Overview: Chronic Respiratory Effects of Early Childhood Exposure to Respirable Particulate Matter (CRECER)
Click here to download a one-page pdf summary of CRECER

CRECER Study Details
Our primary goal is to follow the cohort of children who participated in the Randomized Exposure Study of Pollution Indoors and Respiratory Effects (RESPIRE) – Guatemala, longitudinally for a 5-year period to elicit the chronic effects of inhaled PM during the critical time window of infant lung development on respiratory health.

This recently concluded intervention trial randomized 500 rural Guatemalan households to improved plancha stoves (intervention) or traditional open wood stoves (control) and measured as the main study outcome, the incidence of acute lower respiratory infections (ALRI) in children from birth to 18 months. In addition, extensive exposure assessment was performed and preliminary data suggests that the plancha stove has significantly decreased the levels of biomass smoke exposure inside the intervention homes. At the end of the trial, which concluded in December 2004, all control households were offered an improved plancha stove.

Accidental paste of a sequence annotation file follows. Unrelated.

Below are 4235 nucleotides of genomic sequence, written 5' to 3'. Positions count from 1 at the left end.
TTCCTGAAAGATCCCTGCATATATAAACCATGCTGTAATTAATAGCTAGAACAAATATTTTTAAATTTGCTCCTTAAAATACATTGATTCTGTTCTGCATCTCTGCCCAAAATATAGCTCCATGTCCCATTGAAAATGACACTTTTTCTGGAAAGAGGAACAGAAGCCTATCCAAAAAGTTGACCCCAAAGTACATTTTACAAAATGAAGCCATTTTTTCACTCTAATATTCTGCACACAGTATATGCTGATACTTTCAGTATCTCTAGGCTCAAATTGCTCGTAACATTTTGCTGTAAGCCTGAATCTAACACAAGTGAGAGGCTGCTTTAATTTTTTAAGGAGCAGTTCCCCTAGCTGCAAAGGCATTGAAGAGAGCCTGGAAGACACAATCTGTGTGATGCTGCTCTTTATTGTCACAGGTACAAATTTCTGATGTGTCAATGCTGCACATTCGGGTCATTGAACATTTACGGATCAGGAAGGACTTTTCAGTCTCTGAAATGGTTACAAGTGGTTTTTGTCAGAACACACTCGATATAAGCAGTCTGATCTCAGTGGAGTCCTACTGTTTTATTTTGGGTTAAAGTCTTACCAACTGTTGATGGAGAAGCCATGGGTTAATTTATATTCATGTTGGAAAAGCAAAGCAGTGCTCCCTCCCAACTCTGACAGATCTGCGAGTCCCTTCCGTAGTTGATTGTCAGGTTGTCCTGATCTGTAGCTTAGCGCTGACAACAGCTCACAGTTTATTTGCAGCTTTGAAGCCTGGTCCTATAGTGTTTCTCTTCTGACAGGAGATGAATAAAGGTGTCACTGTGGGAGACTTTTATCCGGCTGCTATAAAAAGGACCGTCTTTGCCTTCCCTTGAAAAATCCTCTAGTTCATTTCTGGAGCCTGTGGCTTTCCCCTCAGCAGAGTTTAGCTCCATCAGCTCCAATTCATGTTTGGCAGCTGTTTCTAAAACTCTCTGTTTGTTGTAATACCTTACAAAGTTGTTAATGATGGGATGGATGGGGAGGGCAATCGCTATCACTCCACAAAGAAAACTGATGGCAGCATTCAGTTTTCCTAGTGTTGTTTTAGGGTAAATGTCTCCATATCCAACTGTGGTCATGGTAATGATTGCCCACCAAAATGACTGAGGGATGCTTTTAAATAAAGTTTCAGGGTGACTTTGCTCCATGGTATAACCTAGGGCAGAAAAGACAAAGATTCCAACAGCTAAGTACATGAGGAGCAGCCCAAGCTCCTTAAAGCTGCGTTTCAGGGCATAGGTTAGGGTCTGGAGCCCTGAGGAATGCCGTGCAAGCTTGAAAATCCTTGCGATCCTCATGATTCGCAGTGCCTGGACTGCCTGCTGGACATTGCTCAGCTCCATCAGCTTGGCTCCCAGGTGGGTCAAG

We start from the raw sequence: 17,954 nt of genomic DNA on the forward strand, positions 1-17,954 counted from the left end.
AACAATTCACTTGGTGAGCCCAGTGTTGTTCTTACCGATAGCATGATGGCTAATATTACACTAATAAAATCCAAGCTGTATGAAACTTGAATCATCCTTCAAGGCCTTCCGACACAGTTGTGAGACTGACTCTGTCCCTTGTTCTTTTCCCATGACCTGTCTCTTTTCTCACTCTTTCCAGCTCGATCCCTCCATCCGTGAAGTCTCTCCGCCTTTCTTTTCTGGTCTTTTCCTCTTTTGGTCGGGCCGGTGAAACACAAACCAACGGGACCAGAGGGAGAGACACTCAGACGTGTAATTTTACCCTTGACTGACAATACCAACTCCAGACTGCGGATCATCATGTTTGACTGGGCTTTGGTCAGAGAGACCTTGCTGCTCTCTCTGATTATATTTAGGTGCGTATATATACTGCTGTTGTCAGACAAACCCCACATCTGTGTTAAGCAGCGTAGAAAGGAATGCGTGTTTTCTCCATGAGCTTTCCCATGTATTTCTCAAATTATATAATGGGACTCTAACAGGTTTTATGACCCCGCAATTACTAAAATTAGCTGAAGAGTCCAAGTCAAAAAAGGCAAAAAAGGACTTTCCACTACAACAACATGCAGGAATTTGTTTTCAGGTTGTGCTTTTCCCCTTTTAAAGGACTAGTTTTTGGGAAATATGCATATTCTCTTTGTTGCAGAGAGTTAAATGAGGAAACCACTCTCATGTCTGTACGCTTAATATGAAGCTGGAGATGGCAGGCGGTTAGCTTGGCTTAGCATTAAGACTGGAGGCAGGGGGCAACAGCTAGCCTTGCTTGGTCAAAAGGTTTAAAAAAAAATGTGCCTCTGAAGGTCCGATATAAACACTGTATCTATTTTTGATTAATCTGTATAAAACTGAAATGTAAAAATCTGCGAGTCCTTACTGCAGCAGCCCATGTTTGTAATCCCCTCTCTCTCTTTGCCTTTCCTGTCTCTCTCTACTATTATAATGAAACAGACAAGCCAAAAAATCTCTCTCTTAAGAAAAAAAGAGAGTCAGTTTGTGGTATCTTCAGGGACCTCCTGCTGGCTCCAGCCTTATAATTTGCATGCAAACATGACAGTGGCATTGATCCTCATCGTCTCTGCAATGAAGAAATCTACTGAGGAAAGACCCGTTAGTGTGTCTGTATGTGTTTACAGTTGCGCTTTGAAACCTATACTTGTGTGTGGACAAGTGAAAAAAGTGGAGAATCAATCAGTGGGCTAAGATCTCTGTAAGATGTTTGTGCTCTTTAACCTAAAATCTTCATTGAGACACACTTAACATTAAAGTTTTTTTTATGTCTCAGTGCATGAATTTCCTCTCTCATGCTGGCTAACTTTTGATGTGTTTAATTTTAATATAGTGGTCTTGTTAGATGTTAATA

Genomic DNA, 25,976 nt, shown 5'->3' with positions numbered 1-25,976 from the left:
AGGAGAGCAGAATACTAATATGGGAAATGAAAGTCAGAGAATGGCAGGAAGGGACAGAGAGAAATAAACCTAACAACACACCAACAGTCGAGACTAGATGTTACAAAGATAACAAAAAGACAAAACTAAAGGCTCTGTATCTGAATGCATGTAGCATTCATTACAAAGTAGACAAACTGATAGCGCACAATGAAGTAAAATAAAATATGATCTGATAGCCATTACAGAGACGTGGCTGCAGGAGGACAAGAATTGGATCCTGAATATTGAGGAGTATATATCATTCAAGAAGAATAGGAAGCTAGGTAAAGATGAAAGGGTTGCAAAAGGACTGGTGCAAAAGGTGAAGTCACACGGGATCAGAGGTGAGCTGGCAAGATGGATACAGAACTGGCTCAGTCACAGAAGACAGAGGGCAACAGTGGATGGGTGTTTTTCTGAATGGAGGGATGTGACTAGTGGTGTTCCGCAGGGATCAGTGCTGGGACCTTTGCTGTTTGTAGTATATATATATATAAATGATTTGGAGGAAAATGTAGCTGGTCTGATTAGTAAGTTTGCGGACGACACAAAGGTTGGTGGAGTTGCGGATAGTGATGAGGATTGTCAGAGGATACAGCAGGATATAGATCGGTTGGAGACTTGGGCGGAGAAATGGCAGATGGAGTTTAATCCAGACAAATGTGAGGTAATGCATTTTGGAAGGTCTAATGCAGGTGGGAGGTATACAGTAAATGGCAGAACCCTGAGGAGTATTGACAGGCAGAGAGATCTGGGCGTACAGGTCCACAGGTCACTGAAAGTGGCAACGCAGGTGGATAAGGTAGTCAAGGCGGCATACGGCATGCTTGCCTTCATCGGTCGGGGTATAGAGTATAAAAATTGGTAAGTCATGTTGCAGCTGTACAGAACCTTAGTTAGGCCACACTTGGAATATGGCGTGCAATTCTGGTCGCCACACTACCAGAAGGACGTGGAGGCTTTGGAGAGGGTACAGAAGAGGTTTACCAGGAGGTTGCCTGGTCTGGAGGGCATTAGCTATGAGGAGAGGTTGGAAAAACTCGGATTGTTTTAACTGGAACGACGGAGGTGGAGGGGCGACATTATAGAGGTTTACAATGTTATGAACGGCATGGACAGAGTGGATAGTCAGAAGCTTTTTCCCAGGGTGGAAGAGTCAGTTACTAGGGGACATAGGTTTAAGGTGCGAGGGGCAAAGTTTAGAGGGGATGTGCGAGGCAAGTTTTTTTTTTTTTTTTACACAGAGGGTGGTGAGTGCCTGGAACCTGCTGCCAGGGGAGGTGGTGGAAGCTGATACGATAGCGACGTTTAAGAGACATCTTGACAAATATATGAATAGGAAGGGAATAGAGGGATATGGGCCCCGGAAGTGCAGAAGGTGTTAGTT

This randomized trial has created a unique opportunity to follow this cohort of children who had variable exposures to biomass smoke from birth to 18 months (critical time window for lung development) and observe the effects of these exposures on future respiratory health.

Our primary hypothesis is that inhaled biomass smoke that contains high levels of PM during the critical time window of the first 18 months of life will negatively affect respiratory health later in childhood by causing increased symptoms of cough, phlegm production, and wheeze; decreased rate of growth of lung function; increased risk of sensitization to aeroallergens; and decreased somatic growth.

Our secondary hypothesis is that the combustion-generated organic compounds present on fine particles in biomass smoke induce oxidative stress, upregulation of inflammatory cytokine production, and subsequent inflammation in the airways of children who inhale such smoke.

Based on these hypotheses, we posit that (i) PM inhalation will generate oxidative stress in the developing airways of infant children exposed to high levels of biomass smoke, (ii) chronic exposure to PM-induced oxidative stress will result in increased respiratory symptoms, decreased somatic growth, and abnormal structural development of the respiratory tract leading to a reduced rate of lung function growth. Additionally, we would like to obtain more detailed exposure assessments to create and validate a model of measured and observed household parameters that reasonably estimate the overall exposure level of every child for use in the final longitudinal analyses.

Read about the RESPIRE – Guatemala, first phase of the study